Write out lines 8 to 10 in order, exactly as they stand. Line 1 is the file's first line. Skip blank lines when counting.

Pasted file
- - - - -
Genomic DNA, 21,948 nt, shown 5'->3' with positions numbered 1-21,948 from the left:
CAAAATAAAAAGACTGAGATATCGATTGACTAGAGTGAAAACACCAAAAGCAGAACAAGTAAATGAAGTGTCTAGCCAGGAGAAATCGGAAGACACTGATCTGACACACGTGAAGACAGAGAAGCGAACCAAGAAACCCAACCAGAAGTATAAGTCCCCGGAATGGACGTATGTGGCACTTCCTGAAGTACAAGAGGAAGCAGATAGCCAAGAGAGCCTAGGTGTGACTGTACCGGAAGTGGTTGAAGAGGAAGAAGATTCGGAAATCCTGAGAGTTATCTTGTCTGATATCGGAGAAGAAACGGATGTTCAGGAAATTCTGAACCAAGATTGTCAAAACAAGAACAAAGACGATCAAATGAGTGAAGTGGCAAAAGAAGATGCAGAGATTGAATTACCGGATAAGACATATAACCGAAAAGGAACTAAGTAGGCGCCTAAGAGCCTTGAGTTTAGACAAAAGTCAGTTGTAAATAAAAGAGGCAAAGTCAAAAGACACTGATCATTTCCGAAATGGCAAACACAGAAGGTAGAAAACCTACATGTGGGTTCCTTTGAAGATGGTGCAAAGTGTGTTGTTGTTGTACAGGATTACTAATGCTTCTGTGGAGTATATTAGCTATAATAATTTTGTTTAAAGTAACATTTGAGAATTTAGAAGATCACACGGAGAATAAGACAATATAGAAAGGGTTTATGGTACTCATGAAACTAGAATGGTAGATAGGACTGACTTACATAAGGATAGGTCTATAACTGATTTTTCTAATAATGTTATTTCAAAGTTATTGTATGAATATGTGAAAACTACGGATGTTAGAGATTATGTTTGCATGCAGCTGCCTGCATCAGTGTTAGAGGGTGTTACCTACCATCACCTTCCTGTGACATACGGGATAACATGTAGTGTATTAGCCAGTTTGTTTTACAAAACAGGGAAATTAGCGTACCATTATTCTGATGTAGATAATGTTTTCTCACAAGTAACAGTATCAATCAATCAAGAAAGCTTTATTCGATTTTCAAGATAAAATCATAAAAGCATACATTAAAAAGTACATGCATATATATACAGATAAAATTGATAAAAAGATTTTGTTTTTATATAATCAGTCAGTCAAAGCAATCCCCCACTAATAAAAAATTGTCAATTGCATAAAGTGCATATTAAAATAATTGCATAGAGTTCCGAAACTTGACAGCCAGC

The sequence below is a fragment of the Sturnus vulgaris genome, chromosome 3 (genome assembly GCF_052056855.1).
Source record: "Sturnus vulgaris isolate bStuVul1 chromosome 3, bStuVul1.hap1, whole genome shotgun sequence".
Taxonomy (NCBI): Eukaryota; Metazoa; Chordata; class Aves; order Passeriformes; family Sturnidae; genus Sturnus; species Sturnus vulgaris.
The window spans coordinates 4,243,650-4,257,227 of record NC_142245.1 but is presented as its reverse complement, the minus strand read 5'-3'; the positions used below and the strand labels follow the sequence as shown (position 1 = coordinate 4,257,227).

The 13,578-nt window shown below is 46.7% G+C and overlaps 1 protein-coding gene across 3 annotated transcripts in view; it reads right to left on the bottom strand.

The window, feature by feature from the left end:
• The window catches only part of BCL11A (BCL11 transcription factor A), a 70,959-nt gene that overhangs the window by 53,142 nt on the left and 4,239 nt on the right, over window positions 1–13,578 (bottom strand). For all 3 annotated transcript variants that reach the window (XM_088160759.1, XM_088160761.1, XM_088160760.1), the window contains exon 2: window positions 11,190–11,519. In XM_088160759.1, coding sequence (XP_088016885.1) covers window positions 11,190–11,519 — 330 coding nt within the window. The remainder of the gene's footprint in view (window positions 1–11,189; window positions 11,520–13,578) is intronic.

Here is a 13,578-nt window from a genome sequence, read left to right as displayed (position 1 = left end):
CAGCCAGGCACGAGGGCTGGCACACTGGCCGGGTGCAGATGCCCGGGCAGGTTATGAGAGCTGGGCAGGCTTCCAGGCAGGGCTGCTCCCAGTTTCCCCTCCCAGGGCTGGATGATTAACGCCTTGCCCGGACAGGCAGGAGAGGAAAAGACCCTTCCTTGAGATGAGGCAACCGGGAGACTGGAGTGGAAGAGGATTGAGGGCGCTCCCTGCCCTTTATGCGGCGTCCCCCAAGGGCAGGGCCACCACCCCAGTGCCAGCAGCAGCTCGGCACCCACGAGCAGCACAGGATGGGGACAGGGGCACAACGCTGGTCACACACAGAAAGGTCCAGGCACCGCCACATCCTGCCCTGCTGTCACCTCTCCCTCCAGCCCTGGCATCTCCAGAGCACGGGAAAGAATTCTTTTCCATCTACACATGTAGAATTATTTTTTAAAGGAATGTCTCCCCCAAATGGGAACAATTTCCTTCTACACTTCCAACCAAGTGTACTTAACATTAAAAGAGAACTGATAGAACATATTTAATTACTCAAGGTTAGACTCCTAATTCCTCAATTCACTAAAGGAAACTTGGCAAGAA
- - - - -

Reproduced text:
The window, feature by feature from the left end:
• The window catches only part of BCL11A (BCL11 transcription factor A), a 70,959-nt gene that overhangs the window by 53,142 nt on the left and 4,239 nt on the right, over window positions 1–13,578 (bottom strand). For all 3 annotated transcript variants that reach the window (XM_088160759.1, XM_088160761.1, XM_088160760.1), the window contains exon 2: window positions 11,190–11,519. In XM_088160759.1, coding sequence (XP_088016885.1) covers window positions 11,190–11,519 — 330 coding nt within the window. The remainder of the gene's footprint in view (window positions 1–11,189; window positions 11,520–13,578) is intronic.

Here is a 13,578-nt window from a genome sequence, read left to right as displayed (position 1 = left end):